Not Just Kidding

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Nerissa Naidoo
Member since April 30, 2016
  • 4 Posts
  • Age 21

Image by Nerissa Naidoo

Image by Nerissa Naidoo

It is a truth universally acknowledged that a single man in possession of a good fortune, must be in want of a wife. It is also a truth universally acknowledged that he was once a kid who cared about neither. Perhaps memory loss is a side-effect of puberty, but as soon as we receive our driver’s licenses, first pay cheque or utility bill, we suddenly view children as immature beings who don’t know any better. We, however, are the paragons of wisdom by virtue of the number of birthday candles we boast.

While this may appear to be an inevitable – sometimes amusing – phenomenon of life, we often wield it to invalidate the thoughts and feelings of kids: we tell a teenage girl who’s had her heart broken for the first time to ‘get over it’, or laugh at the child who disproves quantum mechanics with a story about a dragon that breathes marshmallow. Which is ridiculous, since children are, quite often, wells of ingenuity. With this is mind here are 7 times my kid self knew more about life than I did:

1) Friendship: When it comes to relationships as a child, friendship is the default setting. ‘I’m not your friend’ was the harshest insult that existed in my vocabulary because it was almost unnatural. I could meet a kid for the first time, and after a few hours, we’d have been business partners, detectives, a pop group, international superspies, world-renowned artists, and an unlikely duo of unknown species trying to retrieve the seven dragonballs and save Goku. We could do all of the above and still not know each other’s names, because the only requirement for joy was company.

2) The little things: When you are the centre of the universe, the world ends at the tip of your nose. Everything I ever needed was always right within my reach: a cup of hot chocolate on a rainy day, or waking up early on a Saturday morning to watch cartoons in my pyjamas. They were my favourite things and brought me insurmountable happiness – the kind that you won’t understand unless you’ve felt it before. I never yearned for anything bigger or better, because there simply wasn’t anything bigger or better, and because I didn’t concern myself with what I was missing out on an entire ocean away.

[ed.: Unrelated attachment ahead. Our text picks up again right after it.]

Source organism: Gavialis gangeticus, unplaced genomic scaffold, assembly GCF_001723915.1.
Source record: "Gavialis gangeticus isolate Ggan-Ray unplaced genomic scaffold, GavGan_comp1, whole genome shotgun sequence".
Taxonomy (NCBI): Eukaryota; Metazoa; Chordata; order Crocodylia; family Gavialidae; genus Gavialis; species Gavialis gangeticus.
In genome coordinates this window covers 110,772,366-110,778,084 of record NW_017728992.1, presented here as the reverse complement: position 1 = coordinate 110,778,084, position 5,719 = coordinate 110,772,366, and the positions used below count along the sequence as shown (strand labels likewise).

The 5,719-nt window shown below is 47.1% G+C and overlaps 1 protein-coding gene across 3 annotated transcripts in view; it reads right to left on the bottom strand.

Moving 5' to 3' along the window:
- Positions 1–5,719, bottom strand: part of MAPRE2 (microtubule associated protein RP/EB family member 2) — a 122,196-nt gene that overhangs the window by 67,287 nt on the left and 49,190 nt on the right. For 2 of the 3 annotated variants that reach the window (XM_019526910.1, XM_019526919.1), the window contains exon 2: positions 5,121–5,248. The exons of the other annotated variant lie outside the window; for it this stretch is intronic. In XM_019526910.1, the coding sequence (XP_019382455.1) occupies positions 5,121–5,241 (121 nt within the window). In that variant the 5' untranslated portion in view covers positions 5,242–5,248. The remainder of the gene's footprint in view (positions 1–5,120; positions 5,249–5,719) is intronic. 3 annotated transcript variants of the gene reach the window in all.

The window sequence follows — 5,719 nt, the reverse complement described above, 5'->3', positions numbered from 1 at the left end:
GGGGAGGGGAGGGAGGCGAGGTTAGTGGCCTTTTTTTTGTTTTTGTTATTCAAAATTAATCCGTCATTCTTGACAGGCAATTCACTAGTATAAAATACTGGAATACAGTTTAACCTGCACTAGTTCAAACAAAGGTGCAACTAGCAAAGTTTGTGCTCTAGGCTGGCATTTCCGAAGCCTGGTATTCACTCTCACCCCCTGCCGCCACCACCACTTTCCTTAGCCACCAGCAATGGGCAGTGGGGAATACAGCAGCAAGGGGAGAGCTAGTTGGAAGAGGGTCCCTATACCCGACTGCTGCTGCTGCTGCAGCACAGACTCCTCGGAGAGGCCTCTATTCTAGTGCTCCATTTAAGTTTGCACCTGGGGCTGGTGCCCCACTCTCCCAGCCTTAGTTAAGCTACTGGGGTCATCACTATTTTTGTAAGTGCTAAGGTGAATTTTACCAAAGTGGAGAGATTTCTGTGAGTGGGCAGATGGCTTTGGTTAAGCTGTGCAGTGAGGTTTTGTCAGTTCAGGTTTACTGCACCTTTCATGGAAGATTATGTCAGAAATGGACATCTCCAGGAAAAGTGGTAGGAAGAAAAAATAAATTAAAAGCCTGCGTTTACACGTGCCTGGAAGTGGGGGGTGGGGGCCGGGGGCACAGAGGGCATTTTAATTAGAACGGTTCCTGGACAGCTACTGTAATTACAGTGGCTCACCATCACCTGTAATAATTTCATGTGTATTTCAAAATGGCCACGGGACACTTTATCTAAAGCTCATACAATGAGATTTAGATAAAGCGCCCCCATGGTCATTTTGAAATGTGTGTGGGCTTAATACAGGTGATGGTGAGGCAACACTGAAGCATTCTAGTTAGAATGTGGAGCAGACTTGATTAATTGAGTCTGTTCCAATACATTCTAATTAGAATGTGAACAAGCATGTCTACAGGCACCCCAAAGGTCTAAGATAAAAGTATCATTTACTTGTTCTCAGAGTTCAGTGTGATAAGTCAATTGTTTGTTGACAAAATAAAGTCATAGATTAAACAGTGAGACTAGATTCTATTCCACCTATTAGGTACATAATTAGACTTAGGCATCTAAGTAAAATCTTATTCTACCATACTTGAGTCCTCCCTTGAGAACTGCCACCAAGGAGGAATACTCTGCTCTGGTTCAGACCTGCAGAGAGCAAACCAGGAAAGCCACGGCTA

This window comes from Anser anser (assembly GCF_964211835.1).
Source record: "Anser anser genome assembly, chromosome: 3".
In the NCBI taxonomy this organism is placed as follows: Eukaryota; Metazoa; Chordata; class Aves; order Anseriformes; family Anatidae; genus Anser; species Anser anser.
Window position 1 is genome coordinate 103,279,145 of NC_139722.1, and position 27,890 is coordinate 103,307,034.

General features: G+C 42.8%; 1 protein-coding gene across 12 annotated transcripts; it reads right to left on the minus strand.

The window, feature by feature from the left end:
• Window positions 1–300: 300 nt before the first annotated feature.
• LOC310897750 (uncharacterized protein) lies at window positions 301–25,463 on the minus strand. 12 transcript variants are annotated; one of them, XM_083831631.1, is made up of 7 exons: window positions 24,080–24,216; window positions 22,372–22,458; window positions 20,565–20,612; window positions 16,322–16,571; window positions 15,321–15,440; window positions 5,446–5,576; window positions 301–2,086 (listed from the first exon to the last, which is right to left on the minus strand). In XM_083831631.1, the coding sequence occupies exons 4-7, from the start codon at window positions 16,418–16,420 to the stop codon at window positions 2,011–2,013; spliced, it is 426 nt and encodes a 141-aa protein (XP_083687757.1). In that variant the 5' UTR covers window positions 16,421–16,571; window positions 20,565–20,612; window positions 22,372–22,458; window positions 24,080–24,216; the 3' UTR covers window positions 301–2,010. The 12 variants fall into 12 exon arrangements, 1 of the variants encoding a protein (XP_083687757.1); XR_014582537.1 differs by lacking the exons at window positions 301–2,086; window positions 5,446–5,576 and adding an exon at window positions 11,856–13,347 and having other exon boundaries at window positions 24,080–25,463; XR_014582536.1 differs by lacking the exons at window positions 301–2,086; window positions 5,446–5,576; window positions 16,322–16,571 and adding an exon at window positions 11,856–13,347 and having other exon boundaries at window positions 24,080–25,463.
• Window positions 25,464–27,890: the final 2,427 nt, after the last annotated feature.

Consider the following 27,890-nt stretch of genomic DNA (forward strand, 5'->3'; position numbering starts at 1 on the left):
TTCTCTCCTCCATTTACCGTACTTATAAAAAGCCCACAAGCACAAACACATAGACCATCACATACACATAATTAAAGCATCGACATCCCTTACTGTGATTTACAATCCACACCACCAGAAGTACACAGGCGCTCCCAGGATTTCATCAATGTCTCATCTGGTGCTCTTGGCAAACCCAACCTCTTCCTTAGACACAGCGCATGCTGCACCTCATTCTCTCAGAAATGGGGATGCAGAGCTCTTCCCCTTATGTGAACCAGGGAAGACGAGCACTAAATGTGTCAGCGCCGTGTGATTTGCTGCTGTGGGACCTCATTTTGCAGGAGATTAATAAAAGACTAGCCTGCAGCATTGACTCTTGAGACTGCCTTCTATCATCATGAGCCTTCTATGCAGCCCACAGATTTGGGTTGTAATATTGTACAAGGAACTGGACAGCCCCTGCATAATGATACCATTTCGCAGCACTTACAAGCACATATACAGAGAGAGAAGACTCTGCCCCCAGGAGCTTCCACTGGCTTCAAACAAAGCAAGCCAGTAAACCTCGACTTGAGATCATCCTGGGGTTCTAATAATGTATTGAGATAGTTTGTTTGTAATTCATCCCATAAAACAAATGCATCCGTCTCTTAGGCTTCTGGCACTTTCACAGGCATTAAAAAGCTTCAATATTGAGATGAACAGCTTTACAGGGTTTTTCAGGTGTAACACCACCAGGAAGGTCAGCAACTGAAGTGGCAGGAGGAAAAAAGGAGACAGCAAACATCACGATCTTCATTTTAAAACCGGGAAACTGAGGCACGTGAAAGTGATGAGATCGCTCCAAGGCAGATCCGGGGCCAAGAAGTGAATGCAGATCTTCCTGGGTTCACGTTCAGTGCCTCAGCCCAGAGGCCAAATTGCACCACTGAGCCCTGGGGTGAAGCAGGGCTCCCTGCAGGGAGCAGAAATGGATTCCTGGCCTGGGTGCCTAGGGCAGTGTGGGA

3) Hurting people is bad: We like to take credit for teaching this to kids, but our actions discredit us. Children are acutely aware of the emotions of others – it’s why, when I’d see my cousins cry, I’d immediately start crying too. When you’re a kid, hurting someone else is rarely calculated: it’s usually an expression of misunderstood anger, or mirroring of adult behaviour. We, on the other hand, hurt others for fun, sport, personal gain and even senselessly.

4) Incredible self-belief: As someone who suffers from chronic low self-esteem, my kid self is my ultimate hero – and she thought so too. In this great story of Life, the Universe, and Other Bad Ideas, I was the main protagonist who could do anything. And anything I did do was always some momentous feat; whether it was drawing a picture with my eyes closed, or carrying a glass without sending my mother into a frenzy. There was never any obstacle I was powerless to overcome, as long as it was before my bedtime.

5) No regrets: It wasn’t that I never did anything wrong – I have teachers and relatives who can provide sworn testimony – it was just that I never held it against myself as obsessively as I do now. Being sad about my mistakes lasted for 10 minutes, before I returned to my friends (who had completely forgotten about it), or my mum dangled my favourite chocolate in front of me (I had completely forgotten about it). I firmly trusted that there are no accidents in life – only things that happen accidentally.

6) Magic is real: I believed in everything as a child, and I was happier for it. I believed in the creature under my bed, but I also believed in the superhero who could defeat the forces of darkness – they used to look like my dad, but now they only vaguely resemble myself. The world was bursting with possibility that my imagination could not constrain, so to ensure I never denied myself one of them, I believed in all of them.

7) Hugs fix everything: they really do.

Perhaps the most important lesson I’ve learned from kid Nerissa is that she existed without qualification - she was just Nerissa. Children aren’t mere conduits for our adult selves, nor is childhood some transitional phase to something better. Kids might experience the world far more deeply and wholly than we do, but that doesn’t make their experience any less real. They have emotions, opinions and ideas - each just as meaningful as the other; each just as valid as ours. This is true whether it’s a fairytale about their friends, or fears about their bullies. If we shame or dismiss them into silence on lighthearted issues, they’re less likely to speak up when it’s necessary to do so.

Children don’t need to be given a voice - their voice has always been there. It’s us who need to listen.





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